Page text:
The Patents County Court: Litigation for the little guy
13th October 2011
Last year, we reported on an overhaul of the Patents County Court (the PCC). This overhaul was designed to turn the PCC into a more streamlined, cost effective forum for the enforcement of IP rights. The changes were particularly aimed at making it more feasible for small and medium sized enterprises to enforce their rights by providing greater legal certainty over the time and the costs involved in pursuing a case.
Subsequent changes have now seen the introduction of a cap on damages which can be awarded by the PCC. In June 2011, a damages cap of £500,000 was introduced for patent and design cases and, on 1 October 2011, the same damages cap was introduced for trade mark and copyright cases. This cap, combined with the existing £50,000 cap on recoverable costs, means that lower value, less complex cases will now automatically fall within the jurisdiction of the PCC.
The automatic assignment of cases to the PCC will, it is hoped, reduce the need for often costly disputes over where cases should be heard. It is worth noting, however, that it is still possible for rights holders to file a claim for their case to be heard in the High Court if they feel that their case would benefit from this.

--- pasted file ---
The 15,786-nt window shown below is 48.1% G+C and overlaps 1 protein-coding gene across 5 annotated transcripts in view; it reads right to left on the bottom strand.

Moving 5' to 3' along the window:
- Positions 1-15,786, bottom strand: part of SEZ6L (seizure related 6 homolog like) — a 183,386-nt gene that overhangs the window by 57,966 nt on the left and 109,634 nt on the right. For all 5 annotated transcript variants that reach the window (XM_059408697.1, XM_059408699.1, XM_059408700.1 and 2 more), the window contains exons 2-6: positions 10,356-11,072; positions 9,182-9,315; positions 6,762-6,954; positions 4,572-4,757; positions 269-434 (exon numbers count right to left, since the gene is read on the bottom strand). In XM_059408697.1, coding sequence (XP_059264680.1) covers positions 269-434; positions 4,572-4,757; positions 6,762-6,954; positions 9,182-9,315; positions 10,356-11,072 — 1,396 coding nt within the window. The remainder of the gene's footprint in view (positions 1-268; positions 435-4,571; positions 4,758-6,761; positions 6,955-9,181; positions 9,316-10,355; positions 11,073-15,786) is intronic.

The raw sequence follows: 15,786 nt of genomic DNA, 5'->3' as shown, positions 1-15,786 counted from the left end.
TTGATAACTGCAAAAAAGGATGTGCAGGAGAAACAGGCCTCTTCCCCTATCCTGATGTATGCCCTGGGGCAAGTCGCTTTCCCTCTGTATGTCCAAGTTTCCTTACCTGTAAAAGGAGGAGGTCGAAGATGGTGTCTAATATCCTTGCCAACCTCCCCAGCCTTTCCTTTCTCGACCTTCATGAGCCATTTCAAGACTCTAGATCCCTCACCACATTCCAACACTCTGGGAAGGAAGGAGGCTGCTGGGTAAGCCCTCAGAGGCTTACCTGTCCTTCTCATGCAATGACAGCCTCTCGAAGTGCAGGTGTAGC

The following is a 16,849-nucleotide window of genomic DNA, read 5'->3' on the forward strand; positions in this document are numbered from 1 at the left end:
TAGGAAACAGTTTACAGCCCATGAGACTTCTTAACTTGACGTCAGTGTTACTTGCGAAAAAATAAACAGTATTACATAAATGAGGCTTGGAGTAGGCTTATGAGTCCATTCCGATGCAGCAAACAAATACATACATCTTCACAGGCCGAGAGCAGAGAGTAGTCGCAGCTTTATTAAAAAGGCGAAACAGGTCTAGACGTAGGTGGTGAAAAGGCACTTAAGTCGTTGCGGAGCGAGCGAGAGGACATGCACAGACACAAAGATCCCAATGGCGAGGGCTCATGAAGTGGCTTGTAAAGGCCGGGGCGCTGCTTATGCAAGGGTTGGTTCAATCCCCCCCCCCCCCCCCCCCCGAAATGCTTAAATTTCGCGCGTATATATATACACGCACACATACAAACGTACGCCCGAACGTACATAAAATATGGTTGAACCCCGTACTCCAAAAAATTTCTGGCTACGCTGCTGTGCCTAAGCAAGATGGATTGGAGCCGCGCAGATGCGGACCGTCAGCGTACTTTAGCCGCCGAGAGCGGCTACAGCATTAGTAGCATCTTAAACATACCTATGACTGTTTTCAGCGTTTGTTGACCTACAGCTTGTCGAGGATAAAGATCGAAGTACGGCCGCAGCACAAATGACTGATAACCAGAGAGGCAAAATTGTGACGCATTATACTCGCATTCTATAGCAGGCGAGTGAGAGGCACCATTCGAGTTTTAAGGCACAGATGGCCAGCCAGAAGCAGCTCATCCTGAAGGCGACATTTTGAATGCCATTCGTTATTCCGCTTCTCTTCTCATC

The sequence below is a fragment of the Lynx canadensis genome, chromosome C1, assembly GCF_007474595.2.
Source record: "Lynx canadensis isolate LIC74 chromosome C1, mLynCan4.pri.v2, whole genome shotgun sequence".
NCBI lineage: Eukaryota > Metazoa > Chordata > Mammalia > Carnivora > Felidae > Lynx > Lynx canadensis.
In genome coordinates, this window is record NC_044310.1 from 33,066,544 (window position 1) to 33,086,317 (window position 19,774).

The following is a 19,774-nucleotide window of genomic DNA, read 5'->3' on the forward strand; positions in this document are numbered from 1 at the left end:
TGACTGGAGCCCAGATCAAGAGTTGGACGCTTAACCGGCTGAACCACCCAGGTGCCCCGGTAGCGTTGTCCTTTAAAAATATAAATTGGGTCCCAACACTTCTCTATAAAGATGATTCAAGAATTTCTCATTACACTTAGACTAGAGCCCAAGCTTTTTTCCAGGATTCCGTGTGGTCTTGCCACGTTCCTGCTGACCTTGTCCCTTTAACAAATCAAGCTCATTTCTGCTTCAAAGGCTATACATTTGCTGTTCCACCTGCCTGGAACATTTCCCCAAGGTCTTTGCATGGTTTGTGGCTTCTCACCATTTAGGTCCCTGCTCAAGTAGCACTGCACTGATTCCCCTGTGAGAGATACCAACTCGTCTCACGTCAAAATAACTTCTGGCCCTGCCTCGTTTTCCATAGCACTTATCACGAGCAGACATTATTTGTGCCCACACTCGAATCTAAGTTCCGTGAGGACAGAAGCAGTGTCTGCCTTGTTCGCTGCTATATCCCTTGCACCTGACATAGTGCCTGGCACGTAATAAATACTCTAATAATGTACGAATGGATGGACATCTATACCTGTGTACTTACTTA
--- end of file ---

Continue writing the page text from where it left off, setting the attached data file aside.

These changes bring greater legal certainty with regard to the cost of litigation in the PCC, further differentiating it from the High Court where there is no limit on the costs and damages which may be awarded. This differentiation is particularly important for small and medium sized enterprises that are often put off from enforcing their IP rights due to the potentially high costs involved.
IP rights are important assets, but without the ability to enforce them they lose much of their value. The new, more streamlined PCC with limits on costs and damages provides a forum for IP litigation where small and medium sized business can stand on a much more equal footing with financially stronger companies.
13 October 2011
Surprise defeat for MONOPOLY
10th December 2019
Hasbro Inc suffered a surprise defeat at the Boards of Appeal at the European Union Intellectual Property Office (EUIPO) in which one of their European Union registrations for the MONOPOLY trade mark was declared partially invalid on the ground that it had been applied for in “bad faith”.